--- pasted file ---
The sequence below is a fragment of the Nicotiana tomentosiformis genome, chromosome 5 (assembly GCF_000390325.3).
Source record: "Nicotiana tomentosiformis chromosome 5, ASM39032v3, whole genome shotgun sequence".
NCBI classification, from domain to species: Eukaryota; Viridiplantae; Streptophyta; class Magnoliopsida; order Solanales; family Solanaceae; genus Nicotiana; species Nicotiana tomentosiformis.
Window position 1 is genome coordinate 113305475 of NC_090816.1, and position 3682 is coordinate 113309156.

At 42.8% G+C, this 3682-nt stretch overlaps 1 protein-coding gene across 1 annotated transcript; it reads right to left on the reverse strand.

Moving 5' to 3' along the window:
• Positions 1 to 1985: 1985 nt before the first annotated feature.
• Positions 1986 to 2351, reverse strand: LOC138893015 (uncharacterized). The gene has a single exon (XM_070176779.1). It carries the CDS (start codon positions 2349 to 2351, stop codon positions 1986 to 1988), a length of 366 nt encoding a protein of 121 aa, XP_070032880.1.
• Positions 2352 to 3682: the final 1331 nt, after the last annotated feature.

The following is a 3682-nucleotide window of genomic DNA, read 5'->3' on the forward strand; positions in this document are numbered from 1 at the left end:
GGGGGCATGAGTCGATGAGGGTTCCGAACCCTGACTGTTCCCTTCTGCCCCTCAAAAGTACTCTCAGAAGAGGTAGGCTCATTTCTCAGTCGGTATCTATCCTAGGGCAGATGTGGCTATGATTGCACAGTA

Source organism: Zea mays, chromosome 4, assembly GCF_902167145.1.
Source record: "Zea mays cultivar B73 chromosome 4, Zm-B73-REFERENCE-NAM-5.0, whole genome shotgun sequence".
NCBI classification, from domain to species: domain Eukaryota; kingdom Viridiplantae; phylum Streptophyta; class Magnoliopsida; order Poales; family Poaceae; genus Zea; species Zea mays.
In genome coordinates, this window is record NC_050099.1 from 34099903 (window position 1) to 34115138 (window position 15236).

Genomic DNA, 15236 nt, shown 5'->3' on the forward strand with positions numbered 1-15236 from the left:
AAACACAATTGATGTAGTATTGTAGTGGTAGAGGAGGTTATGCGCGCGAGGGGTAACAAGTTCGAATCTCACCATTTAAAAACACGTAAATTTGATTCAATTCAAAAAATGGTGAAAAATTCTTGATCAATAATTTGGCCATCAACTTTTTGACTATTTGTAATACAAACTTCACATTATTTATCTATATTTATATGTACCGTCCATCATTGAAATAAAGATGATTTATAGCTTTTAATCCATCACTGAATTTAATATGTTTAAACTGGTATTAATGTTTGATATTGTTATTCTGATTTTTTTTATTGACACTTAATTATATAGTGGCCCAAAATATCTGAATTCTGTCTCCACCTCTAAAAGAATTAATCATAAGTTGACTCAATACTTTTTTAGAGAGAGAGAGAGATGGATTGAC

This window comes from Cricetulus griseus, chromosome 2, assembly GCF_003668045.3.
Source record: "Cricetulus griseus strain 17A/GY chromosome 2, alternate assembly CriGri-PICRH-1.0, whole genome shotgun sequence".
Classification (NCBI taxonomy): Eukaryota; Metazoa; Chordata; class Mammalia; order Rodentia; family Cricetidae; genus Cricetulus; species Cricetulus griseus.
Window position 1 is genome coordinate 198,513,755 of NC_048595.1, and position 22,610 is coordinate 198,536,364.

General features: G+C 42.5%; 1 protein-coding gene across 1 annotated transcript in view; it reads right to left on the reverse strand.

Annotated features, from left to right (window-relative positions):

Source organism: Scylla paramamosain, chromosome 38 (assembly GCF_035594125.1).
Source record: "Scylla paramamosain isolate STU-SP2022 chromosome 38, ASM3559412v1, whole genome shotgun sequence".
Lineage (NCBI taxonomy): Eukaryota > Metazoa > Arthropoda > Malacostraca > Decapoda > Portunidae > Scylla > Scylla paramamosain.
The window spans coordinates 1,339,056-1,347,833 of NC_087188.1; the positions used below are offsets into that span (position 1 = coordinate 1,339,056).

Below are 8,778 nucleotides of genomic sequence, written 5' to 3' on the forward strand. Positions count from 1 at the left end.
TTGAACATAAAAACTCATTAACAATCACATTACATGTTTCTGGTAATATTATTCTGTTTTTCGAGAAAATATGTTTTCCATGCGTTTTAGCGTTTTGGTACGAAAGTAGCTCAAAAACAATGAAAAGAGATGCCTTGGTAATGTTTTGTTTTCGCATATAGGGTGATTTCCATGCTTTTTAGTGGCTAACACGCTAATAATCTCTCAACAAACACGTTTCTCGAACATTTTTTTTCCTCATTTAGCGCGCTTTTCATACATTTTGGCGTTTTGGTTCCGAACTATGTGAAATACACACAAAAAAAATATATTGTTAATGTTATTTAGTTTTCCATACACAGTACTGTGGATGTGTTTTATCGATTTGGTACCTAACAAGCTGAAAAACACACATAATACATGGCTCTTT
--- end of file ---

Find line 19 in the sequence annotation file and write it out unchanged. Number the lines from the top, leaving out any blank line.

Source record: "Cricetulus griseus strain 17A/GY chromosome 2, alternate assembly CriGri-PICRH-1.0, whole genome shotgun sequence".